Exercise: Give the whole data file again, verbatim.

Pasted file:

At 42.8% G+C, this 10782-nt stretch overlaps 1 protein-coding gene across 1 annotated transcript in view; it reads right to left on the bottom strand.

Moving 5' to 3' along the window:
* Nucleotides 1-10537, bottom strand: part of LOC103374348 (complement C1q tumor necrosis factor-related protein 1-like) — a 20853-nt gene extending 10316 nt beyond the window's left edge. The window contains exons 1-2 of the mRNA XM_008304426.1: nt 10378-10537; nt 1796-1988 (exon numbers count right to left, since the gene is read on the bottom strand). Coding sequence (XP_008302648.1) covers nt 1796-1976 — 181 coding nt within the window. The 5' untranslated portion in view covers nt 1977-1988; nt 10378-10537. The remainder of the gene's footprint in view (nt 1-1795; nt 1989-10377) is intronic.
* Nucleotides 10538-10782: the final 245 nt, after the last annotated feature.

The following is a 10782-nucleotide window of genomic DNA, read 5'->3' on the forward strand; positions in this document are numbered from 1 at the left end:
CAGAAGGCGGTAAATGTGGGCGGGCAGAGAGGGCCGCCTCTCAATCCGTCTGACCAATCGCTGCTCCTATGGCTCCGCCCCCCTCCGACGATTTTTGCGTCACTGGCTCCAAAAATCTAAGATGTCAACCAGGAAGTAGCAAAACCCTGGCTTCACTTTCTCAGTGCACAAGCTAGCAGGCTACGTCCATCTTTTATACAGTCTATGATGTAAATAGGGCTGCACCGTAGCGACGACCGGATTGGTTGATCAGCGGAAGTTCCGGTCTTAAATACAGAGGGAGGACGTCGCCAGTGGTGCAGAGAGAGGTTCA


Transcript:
At 42.8% G+C, this 10782-nt stretch overlaps 1 protein-coding gene across 1 annotated transcript in view; it reads right to left on the bottom strand.

Moving 5' to 3' along the window:
* Nucleotides 1-10537, bottom strand: part of LOC103374348 (complement C1q tumor necrosis factor-related protein 1-like) — a 20853-nt gene extending 10316 nt beyond the window's left edge. The window contains exons 1-2 of the mRNA XM_008304426.1: nt 10378-10537; nt 1796-1988 (exon numbers count right to left, since the gene is read on the bottom strand). Coding sequence (XP_008302648.1) covers nt 1796-1976 — 181 coding nt within the window. The 5' untranslated portion in view covers nt 1977-1988; nt 10378-10537. The remainder of the gene's footprint in view (nt 1-1795; nt 1989-10377) is intronic.
* Nucleotides 10538-10782: the final 245 nt, after the last annotated feature.

The following is a 10782-nucleotide window of genomic DNA, read 5'->3' on the forward strand; positions in this document are numbered from 1 at the left end:
CAGAAGGCGGTAAATGTGGGCGGGCAGAGAGGGCCGCCTCTCAATCCGTCTGACCAATCGCTGCTCCTATGGCTCCGCCCCCCTCCGACGATTTTTGCGTCACTGGCTCCAAAAATCTAAGATGTCAACCAGGAAGTAGCAAAACCCTGGCTTCACTTTCTCAGTGCACAAGCTAGCAGGCTACGTCCATCTTTTATACAGTCTATGATGTAAATAGGGCTGCACCGTAGCGACGACCGGATTGGTTGATCAGCGGAAGTTCCGGTCTTAAATACAGAGGGAGGACGTCGCCAGTGGTGCAGAGAGAGGTTCA